A Tale of Two Guitars
I found myself in cramped seating at the Blue Note Jazz Club (West 3rd Street NYC) on December 10, 2016. Great sight line to the stage. The occasion was Chick Corea’s 75th Birthday Celebration. A pal had an extra ticket. This night, Corea celebrated his 75th and presided over John McLaughlin, a fusion powerhouse and guitar picker. McLaughlin, 74, has over 5 decades of musicianship and influence. He is called the ‘Best Guitarist Alive’ by Jeff Beck and Pat Metheny. He played with Miles Davis on no less than 5 studio albums. John in 1969 jammed with Jimi Hendrix and was captured on a recording from the Record Plant NYC. A storied career, an early pioneer in playing Indian music to Indians and bringing a wide range of musical styles to the world (thank you Wikipedia).
As I settled back in my uncomfortable chair, musical memories started clicking À la recherché du temps perdu – In search for lost time. Next to the sense of smell, music triggers the brains memory banks and is the closest to a time machine we have.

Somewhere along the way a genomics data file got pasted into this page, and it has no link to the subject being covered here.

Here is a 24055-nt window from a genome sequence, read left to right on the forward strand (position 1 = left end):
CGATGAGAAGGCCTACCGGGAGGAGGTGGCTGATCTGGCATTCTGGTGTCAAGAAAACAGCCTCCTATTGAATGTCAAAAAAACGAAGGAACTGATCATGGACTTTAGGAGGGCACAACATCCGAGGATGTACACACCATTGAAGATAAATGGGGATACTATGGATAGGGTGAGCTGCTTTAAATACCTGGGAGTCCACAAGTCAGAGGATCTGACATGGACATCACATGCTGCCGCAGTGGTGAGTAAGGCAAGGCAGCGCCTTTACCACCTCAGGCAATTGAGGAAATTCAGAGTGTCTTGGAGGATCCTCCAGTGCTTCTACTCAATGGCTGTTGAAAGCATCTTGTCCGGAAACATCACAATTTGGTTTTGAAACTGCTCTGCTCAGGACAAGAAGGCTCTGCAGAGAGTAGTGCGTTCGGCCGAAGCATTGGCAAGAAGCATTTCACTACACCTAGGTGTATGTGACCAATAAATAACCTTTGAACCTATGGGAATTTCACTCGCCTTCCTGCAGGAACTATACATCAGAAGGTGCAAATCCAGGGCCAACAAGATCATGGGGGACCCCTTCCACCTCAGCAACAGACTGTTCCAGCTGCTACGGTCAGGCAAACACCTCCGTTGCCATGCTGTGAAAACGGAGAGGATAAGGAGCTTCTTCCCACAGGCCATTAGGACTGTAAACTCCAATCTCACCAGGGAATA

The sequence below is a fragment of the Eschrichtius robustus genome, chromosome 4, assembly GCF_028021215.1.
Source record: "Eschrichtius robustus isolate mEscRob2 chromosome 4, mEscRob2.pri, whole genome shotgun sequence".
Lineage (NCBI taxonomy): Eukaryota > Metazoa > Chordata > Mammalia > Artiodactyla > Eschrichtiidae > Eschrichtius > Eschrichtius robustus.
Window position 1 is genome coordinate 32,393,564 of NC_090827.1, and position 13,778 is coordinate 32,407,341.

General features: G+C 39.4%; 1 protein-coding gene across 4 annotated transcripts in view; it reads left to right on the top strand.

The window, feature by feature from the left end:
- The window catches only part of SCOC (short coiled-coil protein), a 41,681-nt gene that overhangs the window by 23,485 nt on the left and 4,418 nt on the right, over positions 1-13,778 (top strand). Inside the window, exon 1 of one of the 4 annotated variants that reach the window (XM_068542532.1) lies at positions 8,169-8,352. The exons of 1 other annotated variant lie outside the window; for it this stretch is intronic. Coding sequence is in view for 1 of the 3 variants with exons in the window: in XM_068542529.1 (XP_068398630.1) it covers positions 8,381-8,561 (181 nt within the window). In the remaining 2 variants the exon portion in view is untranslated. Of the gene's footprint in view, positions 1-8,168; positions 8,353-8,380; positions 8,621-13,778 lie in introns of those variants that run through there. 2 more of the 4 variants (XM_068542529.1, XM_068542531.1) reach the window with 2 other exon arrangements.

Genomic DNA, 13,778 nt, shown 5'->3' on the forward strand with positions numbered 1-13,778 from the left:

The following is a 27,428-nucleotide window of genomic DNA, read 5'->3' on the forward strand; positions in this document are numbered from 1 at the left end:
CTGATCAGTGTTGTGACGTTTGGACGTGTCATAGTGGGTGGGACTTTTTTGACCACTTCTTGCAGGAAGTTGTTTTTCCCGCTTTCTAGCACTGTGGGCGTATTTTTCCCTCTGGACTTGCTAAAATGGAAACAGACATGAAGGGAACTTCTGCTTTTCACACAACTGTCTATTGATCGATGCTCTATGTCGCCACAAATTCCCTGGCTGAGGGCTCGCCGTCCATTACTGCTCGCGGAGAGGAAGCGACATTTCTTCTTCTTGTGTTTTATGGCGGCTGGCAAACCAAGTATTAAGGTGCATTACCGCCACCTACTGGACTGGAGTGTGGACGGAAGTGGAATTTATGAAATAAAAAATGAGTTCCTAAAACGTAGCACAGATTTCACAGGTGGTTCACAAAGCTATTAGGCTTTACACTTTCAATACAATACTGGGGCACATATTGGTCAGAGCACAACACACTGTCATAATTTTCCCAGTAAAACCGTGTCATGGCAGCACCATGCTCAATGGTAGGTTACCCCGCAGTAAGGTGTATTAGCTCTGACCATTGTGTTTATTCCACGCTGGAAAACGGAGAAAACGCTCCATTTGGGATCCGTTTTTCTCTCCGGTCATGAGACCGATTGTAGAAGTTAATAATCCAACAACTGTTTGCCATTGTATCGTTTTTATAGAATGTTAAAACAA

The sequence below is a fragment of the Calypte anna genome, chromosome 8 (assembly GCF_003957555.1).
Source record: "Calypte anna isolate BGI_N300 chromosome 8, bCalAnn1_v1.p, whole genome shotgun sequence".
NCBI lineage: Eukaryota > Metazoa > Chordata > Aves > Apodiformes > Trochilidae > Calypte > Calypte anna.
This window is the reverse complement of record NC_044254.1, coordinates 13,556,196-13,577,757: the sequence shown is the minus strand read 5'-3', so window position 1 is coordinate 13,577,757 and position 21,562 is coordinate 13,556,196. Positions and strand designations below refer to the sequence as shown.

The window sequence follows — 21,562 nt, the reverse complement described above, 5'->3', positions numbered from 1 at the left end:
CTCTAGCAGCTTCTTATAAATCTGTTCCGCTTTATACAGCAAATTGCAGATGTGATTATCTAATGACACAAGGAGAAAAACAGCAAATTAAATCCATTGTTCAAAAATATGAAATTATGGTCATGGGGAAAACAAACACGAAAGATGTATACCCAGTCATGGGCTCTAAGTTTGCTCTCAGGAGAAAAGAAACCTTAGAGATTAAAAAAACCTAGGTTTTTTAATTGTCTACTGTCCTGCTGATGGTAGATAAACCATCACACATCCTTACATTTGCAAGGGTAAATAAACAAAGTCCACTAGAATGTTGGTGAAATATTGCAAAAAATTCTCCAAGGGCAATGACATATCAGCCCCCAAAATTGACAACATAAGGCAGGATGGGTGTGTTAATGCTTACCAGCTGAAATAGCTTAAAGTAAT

McLaughlin settled in playing a duet with Corea, some T. Monk, a few Miles songs, and their own compositions. I overheard the Israeli’s seated at the next table (the proximity of the chairs made eavesdropping inevitable) that McLaughlin’s style influenced so many artists, especially instrumental in bringing jazz fusion to popularity with Miles Davis. They also praised McLaughlin’s exotic scales and unusual time signatures and technical precision and his playing incorporated aggressive speed. I don’t know much about the other comments but the comment on aggressive speed was evident this evening and triggered my memory of another ‘speedster’ on the neck of a guitar.
The time was 28th February 1969 and the place: The Fillmore East @ 2nd Avenue NYC – a landmark plaque is the only evidence this concert hall existed. Ten Years after that night, I had tickets for the 8pm show and snuck in the backstage door for the midnight show – I was a silly teenager with a Nehru collar shirt, long hair and a fairly stupid look across my face (my friends tell me nothing much has changed after 40 years). Alvin Lee played guitar, or rather accelerated his fingers across the guitar neck like a loud boisterous rocket.
As I got lost in Corea’s jazzy chords and McLaughlin’s fast finger playing, Alvin Lee’s rock and blues chords and fret work filled my head. It was if Lee and McLaughlin were in a battle, dueling back and forth much like he was with Corea – a riff of notes answered by another riff.
The Corea set ended and in the slow push out the door I found myself uplifted, euphoric in the moment. The musical notes and rhythms linger and swarm your feelings. I can’t know for sure but that evening on a cold NYC night, two guitarists known for speedy fingers collapsed in my mind and I was the better for it.